David Augsburger understands the disciplines required to live in a faithful way in the midst of a culture than constantly wants to colonize us.. in the midst of the hegemony of Empire… In Dissident Discipleship he asks,

* How can I learn a spirituality that nurtures human wholeness unless I commit myself to do all I can and contribute all I can to building a community where we together are seeking ways to practice imitation of Christ? Or will I have to be content with a spirituality of desirable but finally optional ventures?

* How can I find spiritual co-travelers who are willing to invest time, give attention, risk self-disclosing, and jointly covenant for a life of shared responsible discipleship? Or will I have to go it alone and learn that part of spirituality that is possible for a self that is seeking to transcend itself by itself?

* How can I learn a spirituality of accountability to God the Other unless I have the opportunity to be accountable to significant others? How can I live a spirituality of accountability unless I participate in a community where my acts and their consequences are visible to all who are affected by them? Or will I have to settle for a spirituality that is answerable ultimately only to itself?

* How can I learn a spirituality of humility and equality before God unless I live a community where hierarchy is unnatural, where dominance is not rewarded, and where superiority is neither desirable nor inevitable? Or will I have to claim my place in a spirituality of entitlement if I am privileged, or of disentitlement if I am not?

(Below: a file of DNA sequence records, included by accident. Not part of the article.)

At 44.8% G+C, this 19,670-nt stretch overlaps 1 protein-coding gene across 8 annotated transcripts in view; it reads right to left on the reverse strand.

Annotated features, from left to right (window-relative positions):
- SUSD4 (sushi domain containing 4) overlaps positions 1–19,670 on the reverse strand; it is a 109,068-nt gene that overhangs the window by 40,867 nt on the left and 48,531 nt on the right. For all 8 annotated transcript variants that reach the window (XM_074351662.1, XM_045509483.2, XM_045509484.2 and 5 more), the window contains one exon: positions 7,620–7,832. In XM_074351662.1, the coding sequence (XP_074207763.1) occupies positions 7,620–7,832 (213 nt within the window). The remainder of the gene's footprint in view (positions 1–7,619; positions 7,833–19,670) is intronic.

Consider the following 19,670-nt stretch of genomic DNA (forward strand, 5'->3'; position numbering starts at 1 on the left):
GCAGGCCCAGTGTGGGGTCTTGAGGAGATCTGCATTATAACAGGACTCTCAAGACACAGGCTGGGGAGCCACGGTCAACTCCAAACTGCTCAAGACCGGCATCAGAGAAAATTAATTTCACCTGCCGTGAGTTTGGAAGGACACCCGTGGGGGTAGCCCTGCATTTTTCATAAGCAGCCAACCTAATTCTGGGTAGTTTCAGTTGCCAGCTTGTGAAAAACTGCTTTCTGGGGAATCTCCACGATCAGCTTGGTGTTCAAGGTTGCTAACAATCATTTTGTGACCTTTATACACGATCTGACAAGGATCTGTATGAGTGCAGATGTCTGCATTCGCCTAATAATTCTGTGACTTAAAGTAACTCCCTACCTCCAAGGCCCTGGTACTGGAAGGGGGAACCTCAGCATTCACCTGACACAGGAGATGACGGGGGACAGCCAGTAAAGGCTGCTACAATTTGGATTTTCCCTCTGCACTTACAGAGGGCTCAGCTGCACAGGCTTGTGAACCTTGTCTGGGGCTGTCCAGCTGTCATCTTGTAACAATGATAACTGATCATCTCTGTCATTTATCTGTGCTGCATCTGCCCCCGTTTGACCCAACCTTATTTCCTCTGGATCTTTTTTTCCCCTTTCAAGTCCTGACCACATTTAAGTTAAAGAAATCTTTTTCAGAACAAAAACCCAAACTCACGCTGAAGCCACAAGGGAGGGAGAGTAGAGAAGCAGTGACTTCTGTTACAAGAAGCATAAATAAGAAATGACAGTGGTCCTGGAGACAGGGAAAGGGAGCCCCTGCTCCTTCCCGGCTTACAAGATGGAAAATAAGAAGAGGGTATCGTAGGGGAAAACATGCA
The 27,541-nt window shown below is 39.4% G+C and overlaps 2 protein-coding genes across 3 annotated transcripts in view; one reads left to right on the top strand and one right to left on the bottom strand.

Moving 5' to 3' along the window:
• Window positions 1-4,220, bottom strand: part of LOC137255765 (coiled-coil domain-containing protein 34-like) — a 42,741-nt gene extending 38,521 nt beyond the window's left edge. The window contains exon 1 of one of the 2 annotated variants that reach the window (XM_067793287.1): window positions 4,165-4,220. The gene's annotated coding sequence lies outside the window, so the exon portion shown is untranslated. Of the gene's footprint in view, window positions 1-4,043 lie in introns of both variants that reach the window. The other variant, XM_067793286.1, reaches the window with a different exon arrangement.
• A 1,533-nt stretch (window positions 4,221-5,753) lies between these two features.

* How can I learn a spirituality of immediate and reflexive concern for the needs of others that seeks to do something about the unjust distribution of resources unless I contribute to a community where sharing is meaningful because we agree to consume less, waste less, do more with less? Or will I have to follow a spirituality that costs me very little?

* How can I learn a spirituality of dissident discipleship that takes risks in the imitation of Chris unless I join a community that offers support for maintaining a consistent and sensitive conscience? Or will I have to find a rationale for a spirituality that smoothes the contradictions and offers comfort for my unease before the call of Christ?

* How can I learn a spirituality of deep reverence for the preciousness of persons unless I practice such honor of others in a community where we are persons, not roles, to each other? Or is the cost of all of this too high to consider in a world that allows self-realization as its highest good?

4 Comments on dissident discipleship

  1. Aren’t these great questions? I posted these last week too. I read them regularly. Difficult, but important reminders.

    Peace,
    Jamie

  2. Peggy says:

    Thanks for the questions, Len. The resonate totally with me in every instance. I, of course, would like to have the rest of the book to read … but will have to pass for now. I will, however, copy this post for future reference! 8)

  3. len says:

    jamie

    no way.. synchronicity 🙂

  4. kuestioner says:

    I find these questions really bothersome in their ‘either-or’ logic. Beginning each question with “How can I..” makes me admit to myself that “I can’t” with or without “community” or “accountability” or…

    I will always hope others will truly trust in the name of Christ and the work HE is doing, but I just don’t see any hope in myself doing that work. It can be much harder to trust in HIS work than to get busy building community, demanding accountability and all the other things that the Church has busied itself with for over 2000 years now. But I look at the success that we’ve had till now and I just don’t believe in that route anymore.

    Then they asked him, “What must we do to do the works God requires?”
    Jesus answered, “The work of God is this: to believe in the one he has sent.”
    John 6:28-29

    That’s the work I’m taking on.